Tainted Dress Story Takes Media Ethics To Cleaners
The dress? It has vanished into the misty realm of yesterday’s newspaper and last night’s TV news broadcast.
And yet, in the nation’s collective consciousness, the dress is fixed - undeniable evidence that the president of the United States committed adultery with a 21-year-old White House intern.
Why is all America talking about a navy blue dress, with semen stains, owned by former intern Monica Lewinsky?
Because of the well-traveled route of hearsay in today’s information world, where a few established “facts” are repeated and mixed with speculation and allegations from unidentified sources.
In fact, the dress followed a route of “hearsay once and twice removed,” with “absolutely no proof of its existence,” said Michael Josephson, an California ethicist and former trial lawyer.
As such, the dress perfectly symbolizes not only the unfettered way in which news organizations pursue and report the news, but how the public receives news and then recycles it.
No one knew about the dress until the evening of Jan. 23, when ABC led its newscast with a story that Lewinsky had saved a “navy blue dress” with residue left from an encounter with the president.
“If true, this could provide physical evidence of what really happened,” said Jackie Judd, basing her report on someone with “specific knowledge of what it is that Monica Lewinsky says really took place between her and the president.”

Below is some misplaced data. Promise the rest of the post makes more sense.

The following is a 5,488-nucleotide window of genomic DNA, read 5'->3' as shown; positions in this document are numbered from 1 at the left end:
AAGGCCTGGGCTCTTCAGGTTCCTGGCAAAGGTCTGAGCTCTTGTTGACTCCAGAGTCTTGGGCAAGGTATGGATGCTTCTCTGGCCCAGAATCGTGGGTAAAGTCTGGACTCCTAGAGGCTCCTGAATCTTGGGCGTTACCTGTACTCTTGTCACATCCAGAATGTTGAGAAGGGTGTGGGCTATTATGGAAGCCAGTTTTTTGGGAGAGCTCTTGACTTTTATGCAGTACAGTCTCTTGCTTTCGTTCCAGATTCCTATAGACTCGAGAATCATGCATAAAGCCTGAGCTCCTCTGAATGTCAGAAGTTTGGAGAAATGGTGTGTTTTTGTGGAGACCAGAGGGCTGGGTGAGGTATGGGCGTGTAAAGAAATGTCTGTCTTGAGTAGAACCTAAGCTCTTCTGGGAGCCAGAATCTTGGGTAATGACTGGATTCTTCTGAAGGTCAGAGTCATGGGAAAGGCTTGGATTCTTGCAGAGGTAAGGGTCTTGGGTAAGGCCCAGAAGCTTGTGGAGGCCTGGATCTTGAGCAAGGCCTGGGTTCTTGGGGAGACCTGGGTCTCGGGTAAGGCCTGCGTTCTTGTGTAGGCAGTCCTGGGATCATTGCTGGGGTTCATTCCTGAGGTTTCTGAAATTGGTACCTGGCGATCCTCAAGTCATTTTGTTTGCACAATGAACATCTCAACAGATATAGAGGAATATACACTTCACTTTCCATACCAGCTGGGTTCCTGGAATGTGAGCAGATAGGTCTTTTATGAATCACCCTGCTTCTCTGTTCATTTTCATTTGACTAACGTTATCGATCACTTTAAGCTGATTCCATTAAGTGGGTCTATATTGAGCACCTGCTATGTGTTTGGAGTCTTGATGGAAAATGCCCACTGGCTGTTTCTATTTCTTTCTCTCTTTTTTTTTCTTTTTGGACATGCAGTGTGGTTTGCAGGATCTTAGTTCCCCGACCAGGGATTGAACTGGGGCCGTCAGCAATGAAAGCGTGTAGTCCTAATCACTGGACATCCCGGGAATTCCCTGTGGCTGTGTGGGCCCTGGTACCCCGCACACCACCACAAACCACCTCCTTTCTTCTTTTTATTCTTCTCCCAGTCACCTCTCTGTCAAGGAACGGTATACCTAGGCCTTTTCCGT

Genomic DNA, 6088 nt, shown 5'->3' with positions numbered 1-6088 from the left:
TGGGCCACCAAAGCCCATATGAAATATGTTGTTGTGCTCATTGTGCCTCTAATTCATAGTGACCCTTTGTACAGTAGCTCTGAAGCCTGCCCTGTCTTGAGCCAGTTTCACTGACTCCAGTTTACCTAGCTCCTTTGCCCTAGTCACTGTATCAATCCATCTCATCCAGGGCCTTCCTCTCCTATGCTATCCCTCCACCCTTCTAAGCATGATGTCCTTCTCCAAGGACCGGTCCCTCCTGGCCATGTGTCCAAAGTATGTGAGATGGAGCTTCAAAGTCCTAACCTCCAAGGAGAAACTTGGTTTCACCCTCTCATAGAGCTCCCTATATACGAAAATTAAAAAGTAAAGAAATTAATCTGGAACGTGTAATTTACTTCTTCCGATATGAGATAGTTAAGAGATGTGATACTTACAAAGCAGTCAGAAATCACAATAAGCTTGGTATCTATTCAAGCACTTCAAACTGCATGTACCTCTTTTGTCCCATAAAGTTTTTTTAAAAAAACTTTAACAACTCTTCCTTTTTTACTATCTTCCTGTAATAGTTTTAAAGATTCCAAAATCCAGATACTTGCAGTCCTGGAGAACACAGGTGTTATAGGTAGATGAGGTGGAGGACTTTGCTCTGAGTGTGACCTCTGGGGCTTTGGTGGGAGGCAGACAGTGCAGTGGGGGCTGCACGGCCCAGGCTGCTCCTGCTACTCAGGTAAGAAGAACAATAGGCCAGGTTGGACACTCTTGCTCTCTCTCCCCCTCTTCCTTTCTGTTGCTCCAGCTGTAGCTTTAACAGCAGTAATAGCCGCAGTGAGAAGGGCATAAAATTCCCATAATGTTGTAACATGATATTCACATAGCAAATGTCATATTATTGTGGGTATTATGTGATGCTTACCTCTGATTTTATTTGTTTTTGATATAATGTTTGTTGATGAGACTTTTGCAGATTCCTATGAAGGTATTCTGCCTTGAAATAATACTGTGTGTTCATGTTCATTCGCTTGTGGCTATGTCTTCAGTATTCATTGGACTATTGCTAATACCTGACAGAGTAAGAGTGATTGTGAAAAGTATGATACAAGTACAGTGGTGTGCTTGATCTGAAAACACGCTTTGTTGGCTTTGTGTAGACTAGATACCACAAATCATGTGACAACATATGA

On Saturday The New York Times reported about the dress, attributing its information to “people who have heard the tapes” former White House staffer Linda Tripp made of conversations with Lewinsky.
On Sunday, Newsweek came out with “exclusive excerpts” of Lewinsky’s “explosive tapes,” quoting her as saying she was keeping a dress stained with the president’s semen. “I’ll never wash it again,” she declared to Tripp, according to the magazine.
On the same day, Lewinsky’s lawyer, William Ginsburg, said: “I know of no such dress.” But he acknowledged that FBI agents working with Independent Counsel Kenneth Starr had taken some of Lewinsky’s clothes, including pant suits and dresses.
And finally, on Thursday night CBS News reported that the FBI had found no evidence of semen on any of the clothes taken from Lewinsky’s apartment.
So where did this chain of events begin?
“The dress story?” laughed literary agent Lucianne Goldberg in an interview with the Daily News. “I think I leaked that. … I had to do something to get their (the media’s) attention. I’ve done it. And I’m not unproud of it.”
It was Goldberg who had suggested to Tripp that she tape her conversations with Lewinsky.